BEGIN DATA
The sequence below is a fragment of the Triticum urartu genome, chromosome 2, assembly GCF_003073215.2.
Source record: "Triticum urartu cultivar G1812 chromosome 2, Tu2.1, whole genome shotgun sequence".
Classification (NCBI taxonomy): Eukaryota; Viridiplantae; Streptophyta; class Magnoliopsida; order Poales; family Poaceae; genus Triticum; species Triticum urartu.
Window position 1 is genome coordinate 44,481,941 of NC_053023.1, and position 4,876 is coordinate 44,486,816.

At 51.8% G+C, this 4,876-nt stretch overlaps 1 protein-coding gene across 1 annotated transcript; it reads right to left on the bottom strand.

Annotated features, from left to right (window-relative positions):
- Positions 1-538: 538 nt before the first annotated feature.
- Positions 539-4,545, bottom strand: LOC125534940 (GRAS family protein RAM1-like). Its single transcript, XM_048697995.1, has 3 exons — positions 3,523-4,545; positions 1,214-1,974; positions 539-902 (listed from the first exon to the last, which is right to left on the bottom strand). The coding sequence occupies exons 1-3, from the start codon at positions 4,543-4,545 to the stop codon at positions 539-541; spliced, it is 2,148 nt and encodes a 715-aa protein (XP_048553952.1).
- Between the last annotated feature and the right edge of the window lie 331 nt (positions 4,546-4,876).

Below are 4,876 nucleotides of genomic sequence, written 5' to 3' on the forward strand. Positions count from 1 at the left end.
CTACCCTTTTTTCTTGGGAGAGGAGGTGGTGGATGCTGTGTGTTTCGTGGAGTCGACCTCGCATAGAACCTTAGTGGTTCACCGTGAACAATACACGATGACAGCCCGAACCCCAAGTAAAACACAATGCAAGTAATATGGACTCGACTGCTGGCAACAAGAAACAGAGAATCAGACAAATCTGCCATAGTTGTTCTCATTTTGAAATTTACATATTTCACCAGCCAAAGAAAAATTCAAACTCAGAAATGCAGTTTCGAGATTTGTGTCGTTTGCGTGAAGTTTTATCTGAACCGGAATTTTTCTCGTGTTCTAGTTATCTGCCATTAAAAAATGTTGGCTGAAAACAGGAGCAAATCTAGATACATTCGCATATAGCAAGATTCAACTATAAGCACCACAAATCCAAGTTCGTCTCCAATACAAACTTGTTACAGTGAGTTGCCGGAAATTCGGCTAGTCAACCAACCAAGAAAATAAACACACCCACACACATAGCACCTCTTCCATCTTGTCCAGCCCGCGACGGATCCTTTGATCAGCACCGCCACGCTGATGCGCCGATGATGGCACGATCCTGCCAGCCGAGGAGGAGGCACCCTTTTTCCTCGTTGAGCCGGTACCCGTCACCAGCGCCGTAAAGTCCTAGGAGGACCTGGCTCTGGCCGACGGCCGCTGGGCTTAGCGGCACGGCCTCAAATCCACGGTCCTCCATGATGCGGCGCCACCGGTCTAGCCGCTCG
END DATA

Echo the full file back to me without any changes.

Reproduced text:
The sequence below is a fragment of the Triticum urartu genome, chromosome 2, assembly GCF_003073215.2.
Source record: "Triticum urartu cultivar G1812 chromosome 2, Tu2.1, whole genome shotgun sequence".
Classification (NCBI taxonomy): Eukaryota; Viridiplantae; Streptophyta; class Magnoliopsida; order Poales; family Poaceae; genus Triticum; species Triticum urartu.
Window position 1 is genome coordinate 44,481,941 of NC_053023.1, and position 4,876 is coordinate 44,486,816.

At 51.8% G+C, this 4,876-nt stretch overlaps 1 protein-coding gene across 1 annotated transcript; it reads right to left on the bottom strand.

Annotated features, from left to right (window-relative positions):
- Positions 1-538: 538 nt before the first annotated feature.
- Positions 539-4,545, bottom strand: LOC125534940 (GRAS family protein RAM1-like). Its single transcript, XM_048697995.1, has 3 exons — positions 3,523-4,545; positions 1,214-1,974; positions 539-902 (listed from the first exon to the last, which is right to left on the bottom strand). The coding sequence occupies exons 1-3, from the start codon at positions 4,543-4,545 to the stop codon at positions 539-541; spliced, it is 2,148 nt and encodes a 715-aa protein (XP_048553952.1).
- Between the last annotated feature and the right edge of the window lie 331 nt (positions 4,546-4,876).

Below are 4,876 nucleotides of genomic sequence, written 5' to 3' on the forward strand. Positions count from 1 at the left end.
CTACCCTTTTTTCTTGGGAGAGGAGGTGGTGGATGCTGTGTGTTTCGTGGAGTCGACCTCGCATAGAACCTTAGTGGTTCACCGTGAACAATACACGATGACAGCCCGAACCCCAAGTAAAACACAATGCAAGTAATATGGACTCGACTGCTGGCAACAAGAAACAGAGAATCAGACAAATCTGCCATAGTTGTTCTCATTTTGAAATTTACATATTTCACCAGCCAAAGAAAAATTCAAACTCAGAAATGCAGTTTCGAGATTTGTGTCGTTTGCGTGAAGTTTTATCTGAACCGGAATTTTTCTCGTGTTCTAGTTATCTGCCATTAAAAAATGTTGGCTGAAAACAGGAGCAAATCTAGATACATTCGCATATAGCAAGATTCAACTATAAGCACCACAAATCCAAGTTCGTCTCCAATACAAACTTGTTACAGTGAGTTGCCGGAAATTCGGCTAGTCAACCAACCAAGAAAATAAACACACCCACACACATAGCACCTCTTCCATCTTGTCCAGCCCGCGACGGATCCTTTGATCAGCACCGCCACGCTGATGCGCCGATGATGGCACGATCCTGCCAGCCGAGGAGGAGGCACCCTTTTTCCTCGTTGAGCCGGTACCCGTCACCAGCGCCGTAAAGTCCTAGGAGGACCTGGCTCTGGCCGACGGCCGCTGGGCTTAGCGGCACGGCCTCAAATCCACGGTCCTCCATGATGCGGCGCCACCGGTCTAGCCGCTCG